Your concern comes from everything you have heard about the effects of a non-crawling baby to his development. From not being able to draw or cut in straight lines to having learning disabilities, there's a list of maladies or consequences of not crawling.
If you have a baby who merely skipped crawling, you should not panic. Then, who made crawling the holy grail of proper physical development? It was probably not physicians. Some claim that crawling is paramount for children to learn eye-hand coordination or going up and down steps one foot at a time.
During the first weeks after birth, the baby is stretching from the scrunched position he was in during nine months. Within the first four months, he will start wiggling and moving his feet. The baby's legs appear to be a bit bowed, but that is fine, they'll straighten. By four to six months the baby will discover his feet and play with them and put his toes in his mouth. He might even use them as hands, trying to reach stuff with them.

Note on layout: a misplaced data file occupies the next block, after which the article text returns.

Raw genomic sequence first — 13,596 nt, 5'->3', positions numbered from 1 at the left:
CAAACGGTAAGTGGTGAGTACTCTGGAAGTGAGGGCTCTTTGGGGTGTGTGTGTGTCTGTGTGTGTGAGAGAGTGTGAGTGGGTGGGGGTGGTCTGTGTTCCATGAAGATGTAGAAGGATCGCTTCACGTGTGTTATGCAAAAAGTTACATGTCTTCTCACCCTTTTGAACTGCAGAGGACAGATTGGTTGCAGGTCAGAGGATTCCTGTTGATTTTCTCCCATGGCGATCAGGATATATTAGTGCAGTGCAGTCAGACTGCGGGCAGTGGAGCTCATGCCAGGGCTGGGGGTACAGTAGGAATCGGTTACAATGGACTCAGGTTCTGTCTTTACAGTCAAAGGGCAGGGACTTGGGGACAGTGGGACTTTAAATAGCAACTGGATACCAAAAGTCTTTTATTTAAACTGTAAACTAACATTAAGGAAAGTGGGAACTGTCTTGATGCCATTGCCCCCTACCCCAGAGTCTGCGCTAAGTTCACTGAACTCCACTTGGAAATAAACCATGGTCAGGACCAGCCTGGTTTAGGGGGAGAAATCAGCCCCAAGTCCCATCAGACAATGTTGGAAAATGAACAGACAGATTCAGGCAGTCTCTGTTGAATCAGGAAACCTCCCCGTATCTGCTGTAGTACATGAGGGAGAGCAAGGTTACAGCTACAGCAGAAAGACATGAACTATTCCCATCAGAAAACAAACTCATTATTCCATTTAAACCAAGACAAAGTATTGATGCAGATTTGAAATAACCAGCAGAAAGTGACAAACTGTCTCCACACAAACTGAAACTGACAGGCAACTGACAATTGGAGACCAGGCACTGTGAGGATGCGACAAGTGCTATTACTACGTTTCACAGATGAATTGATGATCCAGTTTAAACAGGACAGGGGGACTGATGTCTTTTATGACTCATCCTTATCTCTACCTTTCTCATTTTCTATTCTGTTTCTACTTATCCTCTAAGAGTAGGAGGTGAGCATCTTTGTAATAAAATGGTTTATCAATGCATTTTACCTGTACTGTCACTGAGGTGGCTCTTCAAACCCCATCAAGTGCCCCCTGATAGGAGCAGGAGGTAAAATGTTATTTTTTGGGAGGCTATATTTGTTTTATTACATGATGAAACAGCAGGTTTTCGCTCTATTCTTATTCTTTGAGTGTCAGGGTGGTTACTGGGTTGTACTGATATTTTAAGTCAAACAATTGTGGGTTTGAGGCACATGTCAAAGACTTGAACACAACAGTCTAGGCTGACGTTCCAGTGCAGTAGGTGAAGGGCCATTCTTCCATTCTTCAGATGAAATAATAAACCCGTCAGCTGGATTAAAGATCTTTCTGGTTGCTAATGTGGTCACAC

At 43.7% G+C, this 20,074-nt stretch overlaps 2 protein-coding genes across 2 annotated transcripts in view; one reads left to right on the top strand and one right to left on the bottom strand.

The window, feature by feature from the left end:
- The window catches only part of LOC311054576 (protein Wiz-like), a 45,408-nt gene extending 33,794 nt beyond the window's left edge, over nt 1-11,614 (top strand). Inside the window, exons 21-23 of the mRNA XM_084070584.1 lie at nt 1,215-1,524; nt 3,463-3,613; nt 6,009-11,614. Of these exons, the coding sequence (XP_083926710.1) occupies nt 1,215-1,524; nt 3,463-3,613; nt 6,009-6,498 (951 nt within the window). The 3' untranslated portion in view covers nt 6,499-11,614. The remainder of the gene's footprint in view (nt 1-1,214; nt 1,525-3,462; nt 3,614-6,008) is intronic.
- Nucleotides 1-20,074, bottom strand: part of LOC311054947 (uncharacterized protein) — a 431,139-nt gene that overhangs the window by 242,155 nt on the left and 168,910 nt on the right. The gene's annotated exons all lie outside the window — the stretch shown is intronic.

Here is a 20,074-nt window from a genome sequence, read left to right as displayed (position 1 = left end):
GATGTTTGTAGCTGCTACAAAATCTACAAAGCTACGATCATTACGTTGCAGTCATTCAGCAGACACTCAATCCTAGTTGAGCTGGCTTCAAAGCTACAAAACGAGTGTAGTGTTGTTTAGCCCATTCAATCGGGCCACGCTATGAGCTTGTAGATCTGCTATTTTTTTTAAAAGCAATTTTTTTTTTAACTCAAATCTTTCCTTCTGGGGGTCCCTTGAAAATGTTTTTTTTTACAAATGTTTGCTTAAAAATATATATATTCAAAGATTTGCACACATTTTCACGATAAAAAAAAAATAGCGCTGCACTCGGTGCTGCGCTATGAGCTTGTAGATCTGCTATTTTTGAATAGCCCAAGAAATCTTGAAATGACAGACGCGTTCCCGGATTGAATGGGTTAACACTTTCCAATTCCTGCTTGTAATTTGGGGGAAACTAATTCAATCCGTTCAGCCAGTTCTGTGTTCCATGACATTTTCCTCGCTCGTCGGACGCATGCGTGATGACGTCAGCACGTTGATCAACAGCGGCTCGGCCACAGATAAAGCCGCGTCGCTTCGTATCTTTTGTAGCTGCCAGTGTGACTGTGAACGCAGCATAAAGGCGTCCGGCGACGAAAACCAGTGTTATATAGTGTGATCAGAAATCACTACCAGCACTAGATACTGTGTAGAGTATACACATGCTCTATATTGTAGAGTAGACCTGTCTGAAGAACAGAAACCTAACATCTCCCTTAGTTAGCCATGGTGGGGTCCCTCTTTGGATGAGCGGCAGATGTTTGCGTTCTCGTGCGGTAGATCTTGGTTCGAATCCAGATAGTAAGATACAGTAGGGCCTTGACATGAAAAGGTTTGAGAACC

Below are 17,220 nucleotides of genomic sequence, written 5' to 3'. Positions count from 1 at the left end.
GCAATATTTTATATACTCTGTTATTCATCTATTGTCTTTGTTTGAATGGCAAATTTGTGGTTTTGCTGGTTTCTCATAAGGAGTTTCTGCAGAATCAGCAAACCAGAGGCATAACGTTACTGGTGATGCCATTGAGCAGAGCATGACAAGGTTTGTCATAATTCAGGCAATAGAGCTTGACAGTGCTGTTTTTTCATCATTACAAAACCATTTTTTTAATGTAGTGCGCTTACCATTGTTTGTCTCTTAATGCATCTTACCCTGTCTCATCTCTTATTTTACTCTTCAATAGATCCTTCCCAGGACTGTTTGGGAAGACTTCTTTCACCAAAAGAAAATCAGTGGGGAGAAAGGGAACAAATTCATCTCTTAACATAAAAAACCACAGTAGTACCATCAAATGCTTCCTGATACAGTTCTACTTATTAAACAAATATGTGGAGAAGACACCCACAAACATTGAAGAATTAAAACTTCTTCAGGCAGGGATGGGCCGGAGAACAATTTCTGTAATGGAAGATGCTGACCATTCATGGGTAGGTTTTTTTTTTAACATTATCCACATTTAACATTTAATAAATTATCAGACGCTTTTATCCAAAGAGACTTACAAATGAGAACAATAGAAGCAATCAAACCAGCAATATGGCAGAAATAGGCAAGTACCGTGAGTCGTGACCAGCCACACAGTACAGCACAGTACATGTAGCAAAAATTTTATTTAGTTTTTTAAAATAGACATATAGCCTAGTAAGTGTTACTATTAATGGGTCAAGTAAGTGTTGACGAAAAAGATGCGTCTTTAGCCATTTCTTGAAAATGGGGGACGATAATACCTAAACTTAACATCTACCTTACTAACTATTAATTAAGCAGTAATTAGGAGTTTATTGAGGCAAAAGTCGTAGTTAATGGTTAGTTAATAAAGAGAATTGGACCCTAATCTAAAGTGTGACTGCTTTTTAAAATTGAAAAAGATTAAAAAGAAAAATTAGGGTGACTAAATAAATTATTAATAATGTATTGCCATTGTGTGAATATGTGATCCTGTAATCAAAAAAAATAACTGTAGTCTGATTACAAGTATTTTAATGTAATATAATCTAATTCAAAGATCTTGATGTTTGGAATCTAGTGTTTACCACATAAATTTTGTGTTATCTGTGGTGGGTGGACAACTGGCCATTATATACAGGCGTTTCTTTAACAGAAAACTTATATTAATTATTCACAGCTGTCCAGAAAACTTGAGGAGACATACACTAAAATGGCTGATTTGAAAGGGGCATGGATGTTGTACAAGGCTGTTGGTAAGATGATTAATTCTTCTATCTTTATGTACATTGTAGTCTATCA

Starting at around 7 months, babies are able to get up on all fours and start to rock back and forth. This signals that he is ready to start moving. In most cases, this will be done through crawling. However, of course, some babies will find other ways of locomotion that they find comfortable, for example by scooting on their bum.
Some babies crawl and others shuffle, roll, or wiggle and this has more to do with their temperament than anything else. Some babies are laid back while others are more driven. As long as your baby meets their other development milestones such as pulling to stand, walk aided by furniture, and use their hands properly, there is nothing to stress over.